Background: Although the precise pathophysiology of irritable bowel syndrome (IBS) remains unknown, it is generally considered to be a disorder of the brain-gut axis, representing the disruption of communication between the brain and the digestive system. The present review describes advances in understanding the pathophysiology and experimental approaches in studying IBS, as well as providing an update of the therapies targeting brain-gut axis in the treatment of the disease.
Methods: Causal factors of IBS are reviewed. Following this, the preclinical experimental models of IBS will be introduced. Besides, both current and future therapeutic approaches of IBS will be discussed.
Results: When signal of the brain-gut axis becomes misinterpreted, it may lead to dysregulation of both central and enteric nervous systems, altered intestinal motility, increased visceral sensitivity and consequently contributing to the development of IBS. Interference of the brain-gut axis can be modulated by various psychological and environmental factors. Although there is no existing animal experiment that can represent this complex multifactorial disease, these in vivo models are clinically relevant readouts of gastrointestinal functions being essential to the identification of effective treatments of IBS symptoms as well as their molecular targets. Understanding the brain-gut axis is essential in developing the effective therapy for IBS. Therapies include improvement of GI motor functions, relief of visceral hypersensitivity and pain, attenuation of autonomic dysfunctions and suppression of mucosal immune activation.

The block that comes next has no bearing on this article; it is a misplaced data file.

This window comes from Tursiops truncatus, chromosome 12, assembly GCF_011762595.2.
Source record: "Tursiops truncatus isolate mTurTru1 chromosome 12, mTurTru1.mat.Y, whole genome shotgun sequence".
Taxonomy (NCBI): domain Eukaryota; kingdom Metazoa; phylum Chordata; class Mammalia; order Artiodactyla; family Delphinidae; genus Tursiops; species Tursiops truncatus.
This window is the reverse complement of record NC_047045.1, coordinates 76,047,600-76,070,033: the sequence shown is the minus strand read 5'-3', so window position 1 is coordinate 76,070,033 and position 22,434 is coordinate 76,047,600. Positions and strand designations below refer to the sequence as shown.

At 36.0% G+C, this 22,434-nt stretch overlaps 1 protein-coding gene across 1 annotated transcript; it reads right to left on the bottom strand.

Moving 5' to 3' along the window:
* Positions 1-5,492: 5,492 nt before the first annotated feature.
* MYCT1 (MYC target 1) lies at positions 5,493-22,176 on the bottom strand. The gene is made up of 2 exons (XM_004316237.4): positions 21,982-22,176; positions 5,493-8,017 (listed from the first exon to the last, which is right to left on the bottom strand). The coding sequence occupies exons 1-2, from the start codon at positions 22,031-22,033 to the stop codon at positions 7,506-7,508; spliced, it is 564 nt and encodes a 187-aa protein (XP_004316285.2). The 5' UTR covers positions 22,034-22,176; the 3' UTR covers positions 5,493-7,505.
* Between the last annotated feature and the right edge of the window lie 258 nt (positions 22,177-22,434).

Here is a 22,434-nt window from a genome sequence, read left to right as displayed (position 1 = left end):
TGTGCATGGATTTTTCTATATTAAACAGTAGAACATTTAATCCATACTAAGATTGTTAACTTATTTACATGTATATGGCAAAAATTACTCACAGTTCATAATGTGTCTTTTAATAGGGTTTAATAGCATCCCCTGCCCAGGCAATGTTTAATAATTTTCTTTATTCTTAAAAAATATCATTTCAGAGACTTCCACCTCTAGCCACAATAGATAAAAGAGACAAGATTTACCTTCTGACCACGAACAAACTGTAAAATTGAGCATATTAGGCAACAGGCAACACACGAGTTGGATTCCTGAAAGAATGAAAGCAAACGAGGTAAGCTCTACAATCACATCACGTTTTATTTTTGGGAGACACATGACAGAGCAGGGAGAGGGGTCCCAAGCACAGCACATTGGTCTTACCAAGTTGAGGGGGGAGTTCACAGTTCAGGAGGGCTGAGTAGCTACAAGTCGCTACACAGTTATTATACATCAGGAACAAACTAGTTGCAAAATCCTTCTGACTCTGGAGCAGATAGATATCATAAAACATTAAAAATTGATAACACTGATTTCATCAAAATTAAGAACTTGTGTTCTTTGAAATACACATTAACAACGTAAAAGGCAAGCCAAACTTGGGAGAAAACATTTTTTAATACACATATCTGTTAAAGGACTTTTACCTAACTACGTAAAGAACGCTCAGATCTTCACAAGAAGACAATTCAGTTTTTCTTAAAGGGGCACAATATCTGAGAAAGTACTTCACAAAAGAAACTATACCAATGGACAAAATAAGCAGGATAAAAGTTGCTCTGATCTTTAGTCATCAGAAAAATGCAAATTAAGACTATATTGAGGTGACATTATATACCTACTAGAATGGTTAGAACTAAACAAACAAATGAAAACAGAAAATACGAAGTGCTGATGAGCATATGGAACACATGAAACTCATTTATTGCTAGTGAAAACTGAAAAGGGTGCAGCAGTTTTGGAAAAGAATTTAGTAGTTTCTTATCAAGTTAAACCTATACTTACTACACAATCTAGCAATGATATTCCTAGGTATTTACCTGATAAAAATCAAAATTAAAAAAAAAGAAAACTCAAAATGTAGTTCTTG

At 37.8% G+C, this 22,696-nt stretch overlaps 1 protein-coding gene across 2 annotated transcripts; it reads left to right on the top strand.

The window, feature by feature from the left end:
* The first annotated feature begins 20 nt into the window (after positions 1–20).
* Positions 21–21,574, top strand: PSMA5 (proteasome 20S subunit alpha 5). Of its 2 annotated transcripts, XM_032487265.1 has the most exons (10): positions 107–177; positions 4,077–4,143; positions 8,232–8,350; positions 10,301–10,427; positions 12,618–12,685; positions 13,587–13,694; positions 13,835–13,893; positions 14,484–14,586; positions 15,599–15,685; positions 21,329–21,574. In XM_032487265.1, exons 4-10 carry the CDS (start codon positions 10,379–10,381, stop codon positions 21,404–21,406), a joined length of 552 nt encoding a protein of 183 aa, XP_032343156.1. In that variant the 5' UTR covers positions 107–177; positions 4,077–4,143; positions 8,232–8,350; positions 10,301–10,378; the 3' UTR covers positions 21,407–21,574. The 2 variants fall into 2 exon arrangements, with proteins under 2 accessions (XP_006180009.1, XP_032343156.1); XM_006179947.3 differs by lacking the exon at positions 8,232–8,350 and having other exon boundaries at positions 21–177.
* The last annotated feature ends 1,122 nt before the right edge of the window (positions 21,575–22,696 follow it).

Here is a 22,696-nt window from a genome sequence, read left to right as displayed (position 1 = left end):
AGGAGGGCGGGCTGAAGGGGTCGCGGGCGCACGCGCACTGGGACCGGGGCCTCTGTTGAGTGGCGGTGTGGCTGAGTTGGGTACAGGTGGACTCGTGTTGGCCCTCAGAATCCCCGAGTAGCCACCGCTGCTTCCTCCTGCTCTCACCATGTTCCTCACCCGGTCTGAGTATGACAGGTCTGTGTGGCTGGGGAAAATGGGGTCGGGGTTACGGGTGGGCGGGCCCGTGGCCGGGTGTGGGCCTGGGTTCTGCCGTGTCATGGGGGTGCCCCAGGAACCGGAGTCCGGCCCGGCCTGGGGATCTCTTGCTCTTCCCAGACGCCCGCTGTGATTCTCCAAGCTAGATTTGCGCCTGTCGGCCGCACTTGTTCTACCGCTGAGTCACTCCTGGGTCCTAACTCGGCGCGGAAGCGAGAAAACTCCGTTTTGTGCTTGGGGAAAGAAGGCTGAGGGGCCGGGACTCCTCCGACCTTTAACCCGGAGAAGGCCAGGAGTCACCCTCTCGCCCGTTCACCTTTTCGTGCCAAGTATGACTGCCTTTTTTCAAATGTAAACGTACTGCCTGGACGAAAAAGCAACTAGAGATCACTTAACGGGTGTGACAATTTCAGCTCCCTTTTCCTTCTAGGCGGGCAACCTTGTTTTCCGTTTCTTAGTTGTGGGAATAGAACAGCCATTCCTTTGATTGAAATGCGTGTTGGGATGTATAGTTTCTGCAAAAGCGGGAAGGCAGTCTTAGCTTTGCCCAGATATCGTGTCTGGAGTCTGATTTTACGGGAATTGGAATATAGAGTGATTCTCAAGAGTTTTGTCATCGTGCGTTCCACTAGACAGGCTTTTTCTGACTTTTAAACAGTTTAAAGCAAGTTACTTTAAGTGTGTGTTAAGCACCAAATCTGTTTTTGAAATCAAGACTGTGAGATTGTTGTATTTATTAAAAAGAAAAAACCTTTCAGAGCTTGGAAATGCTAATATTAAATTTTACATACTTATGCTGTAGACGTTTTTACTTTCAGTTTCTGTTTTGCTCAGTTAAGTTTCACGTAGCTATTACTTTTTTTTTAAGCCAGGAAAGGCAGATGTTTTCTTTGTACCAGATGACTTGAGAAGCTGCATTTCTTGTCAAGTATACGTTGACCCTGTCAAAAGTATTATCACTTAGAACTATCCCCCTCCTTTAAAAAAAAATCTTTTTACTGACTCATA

Conclusion: Target-oriented therapies that provide symptomatic, psychological and physiological benefits could surely help to improve the quality of life of IBS patients.